A guide to getting started with Git and Github
Git and GitHub are your real friends, this article is just to make yourself comfortable with them
At first-look, Git can seem like a complicated, possibly intimidating tool. But if you look closer, you’ll see that it’s just a system that stores files. However, unlike a regular file server which only saves the most recent version of a file, Git keeps track of all the different versions that we create as we save our changes.
On the other hand, GitHub is a web-based Git repository hosting service. On top of the version control functionality of Git. GitHub lets us share and access repositories on the web and copy or clone them to our local computer, so we can work on them.
Enough introduction, lets download Git from https://git-scm.com and sets it up for the first time if you don’t already have it on your system.
If you are a Linux or Mac user, can follow these instructions
Once you have installed, let’s try the following steps…
Step 1: Create a repository in Github
Create a Github account and then create a repository by following the demonstration below. If you want to include the README file, Click “Initialize this repository with a README”. It’s super easy, just make yourself comfortable a bit
Step 2: Configure git
Open a Command Prompt or the GIT Bash terminal preferably and run the commands to configure your Git username and email by replacing “my_username” and “firstname.lastname@example.org” with your own.
git config --global user.name "my_username"
git config --global user.email "email@example.com"
These details will be associated with any commits that you create and now you are ready to use git on your computer!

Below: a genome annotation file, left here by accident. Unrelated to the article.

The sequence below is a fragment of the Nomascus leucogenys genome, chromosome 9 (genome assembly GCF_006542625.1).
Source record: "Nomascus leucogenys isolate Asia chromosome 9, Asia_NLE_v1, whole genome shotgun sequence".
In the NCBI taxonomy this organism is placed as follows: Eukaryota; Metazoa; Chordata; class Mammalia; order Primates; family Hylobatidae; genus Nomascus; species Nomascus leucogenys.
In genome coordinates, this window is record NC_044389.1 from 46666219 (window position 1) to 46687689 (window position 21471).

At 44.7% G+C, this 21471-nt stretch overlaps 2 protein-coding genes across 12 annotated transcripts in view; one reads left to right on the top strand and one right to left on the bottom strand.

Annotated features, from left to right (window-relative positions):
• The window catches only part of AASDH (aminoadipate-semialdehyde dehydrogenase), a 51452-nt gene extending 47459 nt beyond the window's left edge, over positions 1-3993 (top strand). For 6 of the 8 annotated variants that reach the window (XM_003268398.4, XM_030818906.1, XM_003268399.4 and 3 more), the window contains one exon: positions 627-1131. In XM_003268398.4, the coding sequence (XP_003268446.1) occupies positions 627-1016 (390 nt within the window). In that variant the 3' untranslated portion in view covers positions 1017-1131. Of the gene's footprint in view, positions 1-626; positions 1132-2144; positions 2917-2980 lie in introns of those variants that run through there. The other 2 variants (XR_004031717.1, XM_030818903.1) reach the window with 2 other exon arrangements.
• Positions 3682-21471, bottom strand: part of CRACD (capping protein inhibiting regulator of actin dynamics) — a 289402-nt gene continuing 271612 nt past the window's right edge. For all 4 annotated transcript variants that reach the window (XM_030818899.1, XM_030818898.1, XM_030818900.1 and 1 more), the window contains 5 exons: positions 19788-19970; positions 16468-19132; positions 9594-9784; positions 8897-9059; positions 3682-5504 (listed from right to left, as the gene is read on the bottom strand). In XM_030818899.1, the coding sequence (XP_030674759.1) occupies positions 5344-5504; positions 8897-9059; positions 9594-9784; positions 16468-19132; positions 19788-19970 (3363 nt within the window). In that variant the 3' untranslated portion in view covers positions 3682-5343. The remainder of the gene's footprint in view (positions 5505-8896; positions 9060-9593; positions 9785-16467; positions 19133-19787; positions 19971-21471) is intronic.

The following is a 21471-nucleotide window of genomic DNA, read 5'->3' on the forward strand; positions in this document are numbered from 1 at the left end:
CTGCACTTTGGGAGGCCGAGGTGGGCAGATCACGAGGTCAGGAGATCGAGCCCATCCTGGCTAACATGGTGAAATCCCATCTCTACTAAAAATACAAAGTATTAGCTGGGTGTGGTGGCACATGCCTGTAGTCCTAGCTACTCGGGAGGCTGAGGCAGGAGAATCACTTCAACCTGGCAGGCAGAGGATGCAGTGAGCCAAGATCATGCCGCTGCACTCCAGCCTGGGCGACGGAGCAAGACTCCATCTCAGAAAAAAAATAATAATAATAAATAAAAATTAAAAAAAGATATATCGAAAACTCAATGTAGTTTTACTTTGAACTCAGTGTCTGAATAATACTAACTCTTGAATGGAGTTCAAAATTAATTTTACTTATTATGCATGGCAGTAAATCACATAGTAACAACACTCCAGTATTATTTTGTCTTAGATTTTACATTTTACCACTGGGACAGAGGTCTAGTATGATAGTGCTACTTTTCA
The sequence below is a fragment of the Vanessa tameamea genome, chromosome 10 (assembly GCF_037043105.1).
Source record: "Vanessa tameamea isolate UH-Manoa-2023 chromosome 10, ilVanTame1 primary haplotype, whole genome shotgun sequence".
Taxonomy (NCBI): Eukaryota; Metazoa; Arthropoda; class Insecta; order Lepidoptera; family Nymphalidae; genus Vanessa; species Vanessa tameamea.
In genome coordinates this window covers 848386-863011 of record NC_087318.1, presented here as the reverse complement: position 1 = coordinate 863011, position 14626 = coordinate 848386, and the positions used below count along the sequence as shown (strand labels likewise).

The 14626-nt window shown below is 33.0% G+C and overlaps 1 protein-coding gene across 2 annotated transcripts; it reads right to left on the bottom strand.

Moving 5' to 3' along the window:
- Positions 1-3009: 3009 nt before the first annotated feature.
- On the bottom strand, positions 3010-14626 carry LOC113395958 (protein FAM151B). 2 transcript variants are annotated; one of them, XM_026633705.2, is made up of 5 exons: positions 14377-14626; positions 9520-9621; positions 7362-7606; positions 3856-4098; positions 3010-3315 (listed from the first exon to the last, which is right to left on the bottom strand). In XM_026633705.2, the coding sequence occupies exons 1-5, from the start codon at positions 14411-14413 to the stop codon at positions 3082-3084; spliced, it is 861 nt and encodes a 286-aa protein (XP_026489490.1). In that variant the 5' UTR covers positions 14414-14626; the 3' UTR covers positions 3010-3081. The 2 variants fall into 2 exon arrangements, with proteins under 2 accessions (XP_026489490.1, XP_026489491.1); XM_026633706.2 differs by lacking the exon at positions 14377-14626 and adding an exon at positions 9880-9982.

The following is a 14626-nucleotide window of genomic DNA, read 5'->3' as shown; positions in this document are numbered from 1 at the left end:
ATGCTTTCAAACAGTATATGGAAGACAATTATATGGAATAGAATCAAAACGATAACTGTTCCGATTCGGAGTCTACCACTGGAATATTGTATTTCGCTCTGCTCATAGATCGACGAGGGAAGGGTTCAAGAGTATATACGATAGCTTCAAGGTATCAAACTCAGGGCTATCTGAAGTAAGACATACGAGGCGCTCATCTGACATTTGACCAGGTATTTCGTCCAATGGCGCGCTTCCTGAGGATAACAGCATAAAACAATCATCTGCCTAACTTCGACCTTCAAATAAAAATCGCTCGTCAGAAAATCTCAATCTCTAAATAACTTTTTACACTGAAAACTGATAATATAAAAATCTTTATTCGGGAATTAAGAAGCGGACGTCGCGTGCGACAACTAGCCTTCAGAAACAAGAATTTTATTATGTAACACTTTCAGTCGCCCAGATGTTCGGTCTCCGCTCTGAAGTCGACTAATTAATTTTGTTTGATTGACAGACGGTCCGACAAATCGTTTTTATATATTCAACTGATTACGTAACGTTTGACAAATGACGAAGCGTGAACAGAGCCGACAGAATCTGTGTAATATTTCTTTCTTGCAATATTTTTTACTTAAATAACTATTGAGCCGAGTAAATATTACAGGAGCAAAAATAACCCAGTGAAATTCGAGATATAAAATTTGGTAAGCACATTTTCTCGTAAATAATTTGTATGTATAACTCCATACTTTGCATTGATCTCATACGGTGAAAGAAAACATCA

Step 3: Clone GitHub repository
On GitHub, navigate to the main page of the repository. Under the repository name, click Code and simply open the Git bash window on windows or the Terminal windows for mac and Linux. Then type the following command and press Enter
git clone "paste the URL you just copied"
You can also Clone your repository by the following example if you face any difficulty above
Step 4: Make changes and add to git
Now, get into the repository and you possibly have some files to put into your repository, or maybe you want to edit some file. You can do whatever you want. Let’s add a “hello.py” file to our GitHub repository, some code and check the status by running
You will see an untracked “hello.py” file, with a red mark. Because the file is not added to the repository and git isn’t tracking this file. So, let’s add the file with the command below
git add <filename_one>
Great! You just have added a file to git. From then git started tracking your file. If you have lots of files changed and you want to add them all, use
git add --all
Step 5: Commit changes with a message
A git commit can reference bugs or issues that will be fixed with the change. It can also include links to more information when relevant. It’s frustrating to go back to repositories history and discover that there’s not enough context to understand what was changed and why. It takes only a few more seconds to write a better description.
Till now you created a repository, downloaded it locally, made changes, and added those changes to git. Now You can commit these changes with the command
git commit -m "<add your commit message here>"
You did a great job! Now if you are happy with your changes and want to push your files to Github, simply run the command
git push origin master
Congratulations! 🎉 🎉 🎉
You made it 😊
You may be interested to read more. Best wishes for the next step
Git branching and merging made easy
Easy way to deal with git branching, merging and resolving merge conflicts